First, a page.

Saturday, April 16, 2016

A first-of-its-kind conference experience

Right from the word go, everything spun off the track at the conference.  The organizers had booked me on a train which arrived at midnight. A huge family got into my cabin with a whole load of luggage and kids, dropped them – the luggage as well as the kids – all around me and debated for a good one hour in the thick of night how the cargo should be strategically arranged. When the job was done, the 2-tier cabin was a virtual luggage van with the bodies of the family, sprawled all over the luggage, adding a touch of animation to the luggage. I lay sleepless until I got off at 8 o’clock in the morning.

At the railway station, the pick-up arrangement failed. After a half-hour agonizing wait and several phone calls, a doleful-looking English professor from the university arrived at 8.30. Evidently, he liked neither chauffeuring nor English; and the conference seemed the last thing on his mind.

I was worried sick. I had been invited to play two crucial roles at the international conference the English Department was organizing – as a guest of honour at the inaugural ceremony, which was scheduled to start at 9.30 in the morning, and as a plenary speaker later in the day. And I had barely twenty-five minutes to shave, wash, change and have breakfast.

When the first three were accomplished, it was 9.25. Deciding to skip breakfast, I called the conference secretary and said I was ready. ‘Sir, please wait,’ he said. ‘Once I hear that the Chancellor has left for the conference venue, I’ll come and pick you up myself. Before that, I’ll call you.’ Or, something to that effect: the English language and the English teachers in the university seem to be poles apart.

It was 10. There was no call. I called the organizing secretary and asked him whether I could go to the conference venue. He said, ‘Oh, no, sir. I must come and pick you up myself. I’m waiting for a call from the Chancellor’s office. I’ll get back to you.’

The time was 11 now. The stomach growled a protest. ‘Shut up!’ I said. ‘I’m in no mood to think about creature comforts; I may have to leave anytime now.’ I called a fellow plenary speaker staying in a different room on the same floor in the guest house. She said she had made several calls and got the same reply as I did.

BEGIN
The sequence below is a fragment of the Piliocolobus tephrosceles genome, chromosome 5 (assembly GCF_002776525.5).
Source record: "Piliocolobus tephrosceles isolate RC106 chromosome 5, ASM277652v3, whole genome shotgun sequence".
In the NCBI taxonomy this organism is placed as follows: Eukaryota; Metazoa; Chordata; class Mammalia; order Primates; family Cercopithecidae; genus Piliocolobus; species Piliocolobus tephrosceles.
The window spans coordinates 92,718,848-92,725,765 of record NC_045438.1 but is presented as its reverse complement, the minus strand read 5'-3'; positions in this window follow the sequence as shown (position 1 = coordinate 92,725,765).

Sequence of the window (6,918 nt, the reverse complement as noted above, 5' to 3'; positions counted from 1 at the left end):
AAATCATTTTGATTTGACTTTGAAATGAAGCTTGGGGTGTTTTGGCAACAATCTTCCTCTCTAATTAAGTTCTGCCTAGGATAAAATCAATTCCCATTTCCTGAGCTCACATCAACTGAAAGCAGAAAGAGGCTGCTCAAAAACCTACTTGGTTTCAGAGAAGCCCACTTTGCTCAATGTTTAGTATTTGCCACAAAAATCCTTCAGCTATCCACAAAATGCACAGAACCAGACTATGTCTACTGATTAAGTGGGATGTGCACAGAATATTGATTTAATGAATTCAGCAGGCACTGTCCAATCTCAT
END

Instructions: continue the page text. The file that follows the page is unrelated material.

To cut a long story short, when, at last, I was led into the conference venue at 12 o’clock, the inaugural ceremony had been over – without the guest of honour! The head of the department of English was proposing a vote of thanks in unhearable English.

My immediate impulse was to walk out on the conference, registering a protest. Inviting a senior professor and a well-known conference/seminar leader as a guest of honour and keeping him away from the ceremony where he was to play the role he had been invited to play was a grievous insult, not just a faux pas. That it was done by a university which was cocking-a-hoop about its having been ranked No. 1 among institutions of its kind made it even more grievous. Resisting the impulse to walk out on the conference, I stayed on and listened to the keynote speech by a professor from a reputable university. It was a drivel – a scripted drivel which he was reading out with some difficulty.

In the afternoon, I decided not to be part of the conference anymore. The conference, I said to the organizers, could do without me. The university authorities were apologetic, and tried to persuade me to stay on, but I left.

I had a rough time on the ten-hour-long return journey by bus; it was tougher than the outward journey amid loads of luggage and kids. But it was not half so bad as the rough deal at the conference which sticks out like a sore thumb in my three-decade-long history of attending and leading professional development programmes.


  1. Sir, I think there is nothing wrong in mentioning the name of the university, after all they need to be exposed so that they might take the minimum care next time. This time it was you, next time someone else. silent sufferers cant make the change in our society, only those who protest in the loudest voice can.

    1. Why smear an entire university for failures in just one department? In terms of infrastructure and the number of students (23,000) and teachers (over 3000), the university is grand. And it seems to be doing very good work. But, it is sad that the professors of English in the university -- the ones I listened to -- sound awful when they speak English. What is even more sad is the disorderliness and deshabille I have described in my post.

      There is another compelling reason: worse things have happened in some of my own institutions, and I haven't named them.

  2. Sir,I witnessed the same sort of experience of a professor ,from NIRD,who had been to our university for a national seminar.Not one but many of the universities are as same as you said,sir.

    1. I agree with you. In one of the institutions where I served, almost everything -- suggesting a topic for a UGC-sponsored seminar in a non-English department, drafting a proposal for funding from the UGC, designing the seminar brochure, identifying themes and sub-themes for presentations, etc. -- was done by me. I was also expected to make a plenary presentation at the seminar for which I prepared for about a month. Just a day before the seminar, the organizing secretary created a situation to ensure my being away from the seminar altogether. Later, I got the paper published in a reputable international journal. But, that was different from the kind of experience I had in the university -- hence the title, 'A first-of-its-kind conference experience.'